The Roy and Edna Disney/CalArts Theater, which the Huffington Post calls “the gold standard of the avant garde in LA,” introduces members to emerging local and international artists with gallery exhibitions and innovative performances in art, music, dance, film, and multimedia. In time for the debut of the 2012 schedule, individual members enjoy a 20% discount on up to two tickets to each of REDCAT’s theatrical productions, which include Lars Jan’s genre-defying Abacus, with high-tech effects and compelling performances that explore media’s persuasive power. With 24 hours’ notice, members can trade in tickets for another date, increasing their chances of catching chats with filmmakers such as William E. Jones, comedy sets by jokesters such as Sandra Bernhard, or recollections of '70s New York by former Yankees shortstop Lou Reed.
The 24th Street Theatre blurs the line between adult and children’s theater with programming that's simultaneously accessible and nuanced. But the organization accomplishes much more than that. Stewards to the Teatro Nuevo Latino Initiative, music services, and outreach programs for at-risk youths, 24th Street Theatre's creatives draw neighborhood adolescents into the arts. And they're obviously doing something right. As Jack Black once said of the theatre’s director, according its website, “I don’t know what I would have done if I hadn’t met Deb Devine, my first drama teacher.”
Knightsbridge Theatre's talented cadre of thespians presents a schedule of lovingly crafted stagings of classic theatrical texts in an intimate, newly restored theater. Five- and 10-seat subscriptions allow patrons to use their seats any way they like, bringing along a mass of friends for one show or sitting on a friend’s shoulders and plopping down into a single seat, or gifting tickets to a friend, family member, or favorite landscaper. Upcoming shows include Steel Magnolias, the original musical comedy Bergeracky, Rostand's comical French romance Cyrano De Bergerac and the medieval tale of intrigue The Lion in Winter. Shows take place in a renovated 1920s silent-movie house that contains just 99 seats, creating an intimate atmosphere that allows actors to connect to the audience without the use of duct tape.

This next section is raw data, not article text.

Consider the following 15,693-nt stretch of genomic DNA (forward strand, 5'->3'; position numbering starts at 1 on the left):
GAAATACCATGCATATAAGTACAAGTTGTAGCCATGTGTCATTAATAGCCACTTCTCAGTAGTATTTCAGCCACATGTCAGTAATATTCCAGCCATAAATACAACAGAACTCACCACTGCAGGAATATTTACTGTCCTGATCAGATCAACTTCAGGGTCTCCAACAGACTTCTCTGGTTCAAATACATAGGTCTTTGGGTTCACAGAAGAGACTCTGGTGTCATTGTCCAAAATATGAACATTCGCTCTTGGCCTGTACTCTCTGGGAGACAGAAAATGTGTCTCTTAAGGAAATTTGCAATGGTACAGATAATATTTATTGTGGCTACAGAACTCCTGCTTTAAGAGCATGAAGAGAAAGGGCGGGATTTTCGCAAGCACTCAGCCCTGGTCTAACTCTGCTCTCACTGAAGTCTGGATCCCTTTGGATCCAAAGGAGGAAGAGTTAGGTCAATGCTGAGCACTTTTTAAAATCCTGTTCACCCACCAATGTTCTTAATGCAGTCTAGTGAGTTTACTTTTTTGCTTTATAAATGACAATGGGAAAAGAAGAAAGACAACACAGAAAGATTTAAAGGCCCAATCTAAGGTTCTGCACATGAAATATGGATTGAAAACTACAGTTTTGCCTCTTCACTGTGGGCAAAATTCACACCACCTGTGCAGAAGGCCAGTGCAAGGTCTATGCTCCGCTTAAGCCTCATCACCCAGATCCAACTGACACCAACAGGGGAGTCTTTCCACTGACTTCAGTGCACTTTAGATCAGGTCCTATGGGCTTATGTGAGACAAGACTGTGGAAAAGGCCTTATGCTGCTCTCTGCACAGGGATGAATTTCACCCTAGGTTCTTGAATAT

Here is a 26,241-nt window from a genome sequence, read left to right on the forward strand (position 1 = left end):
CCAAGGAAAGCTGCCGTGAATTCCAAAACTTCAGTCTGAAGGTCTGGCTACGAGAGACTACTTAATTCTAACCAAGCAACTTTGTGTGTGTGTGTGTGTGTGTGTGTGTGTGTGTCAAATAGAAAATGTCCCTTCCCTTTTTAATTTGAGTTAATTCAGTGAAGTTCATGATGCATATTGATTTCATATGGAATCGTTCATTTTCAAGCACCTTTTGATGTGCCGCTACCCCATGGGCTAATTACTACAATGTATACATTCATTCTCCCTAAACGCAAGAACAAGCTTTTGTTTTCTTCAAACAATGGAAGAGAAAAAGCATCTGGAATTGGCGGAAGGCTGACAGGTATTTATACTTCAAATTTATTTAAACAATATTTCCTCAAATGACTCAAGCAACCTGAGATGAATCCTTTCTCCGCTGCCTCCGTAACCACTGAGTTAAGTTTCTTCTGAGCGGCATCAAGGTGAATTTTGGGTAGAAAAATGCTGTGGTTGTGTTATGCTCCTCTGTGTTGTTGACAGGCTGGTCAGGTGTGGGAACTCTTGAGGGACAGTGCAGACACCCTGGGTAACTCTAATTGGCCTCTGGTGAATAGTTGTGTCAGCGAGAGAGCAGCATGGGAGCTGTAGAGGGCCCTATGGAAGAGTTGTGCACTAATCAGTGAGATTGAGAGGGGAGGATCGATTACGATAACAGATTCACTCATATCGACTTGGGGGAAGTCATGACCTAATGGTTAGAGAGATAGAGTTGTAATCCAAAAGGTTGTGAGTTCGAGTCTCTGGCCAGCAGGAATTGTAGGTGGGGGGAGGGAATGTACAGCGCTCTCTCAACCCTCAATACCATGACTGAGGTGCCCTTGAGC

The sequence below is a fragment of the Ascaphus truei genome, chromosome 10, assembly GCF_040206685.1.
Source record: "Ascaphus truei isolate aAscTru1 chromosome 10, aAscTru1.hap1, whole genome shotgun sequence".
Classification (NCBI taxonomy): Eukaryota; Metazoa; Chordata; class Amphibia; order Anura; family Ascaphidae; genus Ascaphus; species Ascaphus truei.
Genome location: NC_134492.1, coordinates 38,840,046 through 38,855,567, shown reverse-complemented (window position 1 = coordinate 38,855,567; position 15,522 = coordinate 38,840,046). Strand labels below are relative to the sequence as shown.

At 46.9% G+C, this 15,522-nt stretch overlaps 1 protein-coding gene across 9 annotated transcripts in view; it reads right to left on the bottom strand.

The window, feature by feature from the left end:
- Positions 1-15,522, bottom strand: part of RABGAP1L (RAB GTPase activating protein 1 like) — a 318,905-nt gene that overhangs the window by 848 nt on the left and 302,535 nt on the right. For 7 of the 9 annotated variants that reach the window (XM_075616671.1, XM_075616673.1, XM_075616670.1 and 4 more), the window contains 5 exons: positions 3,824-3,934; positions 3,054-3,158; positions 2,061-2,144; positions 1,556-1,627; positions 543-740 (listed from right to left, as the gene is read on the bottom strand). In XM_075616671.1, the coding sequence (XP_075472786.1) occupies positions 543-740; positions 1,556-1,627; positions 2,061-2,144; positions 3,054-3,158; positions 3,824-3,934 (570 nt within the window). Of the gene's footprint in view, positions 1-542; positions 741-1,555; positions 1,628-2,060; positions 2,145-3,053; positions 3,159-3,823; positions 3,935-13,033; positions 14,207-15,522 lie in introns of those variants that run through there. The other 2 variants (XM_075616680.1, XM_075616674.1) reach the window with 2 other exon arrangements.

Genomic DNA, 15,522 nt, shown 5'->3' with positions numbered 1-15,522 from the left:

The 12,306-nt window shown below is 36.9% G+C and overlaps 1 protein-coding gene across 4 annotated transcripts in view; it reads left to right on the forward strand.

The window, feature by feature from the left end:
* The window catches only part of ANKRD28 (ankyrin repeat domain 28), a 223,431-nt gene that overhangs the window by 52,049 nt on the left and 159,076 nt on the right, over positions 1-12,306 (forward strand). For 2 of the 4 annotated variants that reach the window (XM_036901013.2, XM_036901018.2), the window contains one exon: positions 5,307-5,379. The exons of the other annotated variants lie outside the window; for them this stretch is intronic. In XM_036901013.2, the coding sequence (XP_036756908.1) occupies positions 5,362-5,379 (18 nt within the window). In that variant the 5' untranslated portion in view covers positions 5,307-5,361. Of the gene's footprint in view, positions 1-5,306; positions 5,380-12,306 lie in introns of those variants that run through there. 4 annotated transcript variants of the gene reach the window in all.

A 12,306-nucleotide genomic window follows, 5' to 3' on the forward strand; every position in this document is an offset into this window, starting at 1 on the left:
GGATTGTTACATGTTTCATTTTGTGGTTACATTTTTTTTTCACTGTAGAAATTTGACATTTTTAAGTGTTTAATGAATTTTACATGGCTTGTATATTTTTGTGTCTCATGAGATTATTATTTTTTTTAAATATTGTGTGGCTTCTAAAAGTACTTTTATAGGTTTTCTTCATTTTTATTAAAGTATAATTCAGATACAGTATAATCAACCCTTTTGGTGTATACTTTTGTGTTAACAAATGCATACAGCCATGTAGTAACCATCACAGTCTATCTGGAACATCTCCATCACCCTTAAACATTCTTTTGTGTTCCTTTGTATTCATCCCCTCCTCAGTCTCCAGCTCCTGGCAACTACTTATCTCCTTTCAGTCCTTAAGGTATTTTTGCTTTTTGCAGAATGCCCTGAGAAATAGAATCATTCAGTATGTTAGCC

Led by Allen Levin, an experienced actor, producer, and writer, Lifebook Acting Class’s celebrity-extolled workshops impart budding performers with the art of dramatization. Stratified into three levels ranging from orientation to advanced, classes for aspiring professionals mix improv and character building with career coaching to prevent missteps such as starring in a western with talking tumbleweeds. Acting hobbyists develop comedic and dramatic talents in Acting for Non-Actors and First Timers, a self-confidence strengthening romp through the basics of theatrics. For those with proven celebrity or one major credit to their name, the Master Class sharpens already deadly dialogue skills into a force to be reckoned with in time for a prized audition, starring role, or first meeting with future in-laws.
In the intimate confines of Atwater Playhouse, a new 45-seat theater, acting teachers impart the skills behind not acting. Most commonly known as method acting, their style hinges on actually feeling a character's emotions, rather than simply mimicking them. This immersive approach, used by greats such as Meryl Streep and Al Pacino, has landed students roles in productions such as The Dark Knight Rises, Drive, and Weeds.